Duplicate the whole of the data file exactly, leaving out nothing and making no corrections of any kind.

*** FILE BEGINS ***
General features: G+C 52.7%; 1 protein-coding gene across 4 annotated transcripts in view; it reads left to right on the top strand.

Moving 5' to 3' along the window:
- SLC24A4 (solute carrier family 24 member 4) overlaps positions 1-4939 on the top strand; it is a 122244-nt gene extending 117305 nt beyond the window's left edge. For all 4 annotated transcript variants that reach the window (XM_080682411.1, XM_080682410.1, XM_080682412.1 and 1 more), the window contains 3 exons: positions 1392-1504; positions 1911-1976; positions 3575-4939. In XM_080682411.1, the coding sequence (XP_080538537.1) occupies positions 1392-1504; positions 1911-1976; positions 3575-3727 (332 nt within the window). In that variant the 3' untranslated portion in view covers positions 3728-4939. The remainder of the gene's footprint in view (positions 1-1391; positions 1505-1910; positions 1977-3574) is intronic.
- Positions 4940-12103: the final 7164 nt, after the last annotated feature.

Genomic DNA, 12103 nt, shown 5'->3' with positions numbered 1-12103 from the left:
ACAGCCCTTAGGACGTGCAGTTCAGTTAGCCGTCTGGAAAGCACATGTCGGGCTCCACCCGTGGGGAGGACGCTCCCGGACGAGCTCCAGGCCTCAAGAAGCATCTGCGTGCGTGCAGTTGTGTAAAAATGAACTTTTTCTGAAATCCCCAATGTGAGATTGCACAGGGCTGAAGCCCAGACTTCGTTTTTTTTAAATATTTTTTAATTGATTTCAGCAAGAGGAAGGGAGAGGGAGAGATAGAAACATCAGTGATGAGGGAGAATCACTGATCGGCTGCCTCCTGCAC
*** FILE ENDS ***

General features: G+C 52.7%; 1 protein-coding gene across 4 annotated transcripts in view; it reads left to right on the top strand.

Moving 5' to 3' along the window:
- SLC24A4 (solute carrier family 24 member 4) overlaps positions 1-4939 on the top strand; it is a 122244-nt gene extending 117305 nt beyond the window's left edge. For all 4 annotated transcript variants that reach the window (XM_080682411.1, XM_080682410.1, XM_080682412.1 and 1 more), the window contains 3 exons: positions 1392-1504; positions 1911-1976; positions 3575-4939. In XM_080682411.1, the coding sequence (XP_080538537.1) occupies positions 1392-1504; positions 1911-1976; positions 3575-3727 (332 nt within the window). In that variant the 3' untranslated portion in view covers positions 3728-4939. The remainder of the gene's footprint in view (positions 1-1391; positions 1505-1910; positions 1977-3574) is intronic.
- Positions 4940-12103: the final 7164 nt, after the last annotated feature.

Genomic DNA, 12103 nt, shown 5'->3' with positions numbered 1-12103 from the left:
ACAGCCCTTAGGACGTGCAGTTCAGTTAGCCGTCTGGAAAGCACATGTCGGGCTCCACCCGTGGGGAGGACGCTCCCGGACGAGCTCCAGGCCTCAAGAAGCATCTGCGTGCGTGCAGTTGTGTAAAAATGAACTTTTTCTGAAATCCCCAATGTGAGATTGCACAGGGCTGAAGCCCAGACTTCGTTTTTTTTAAATATTTTTTAATTGATTTCAGCAAGAGGAAGGGAGAGGGAGAGATAGAAACATCAGTGATGAGGGAGAATCACTGATCGGCTGCCTCCTGCAC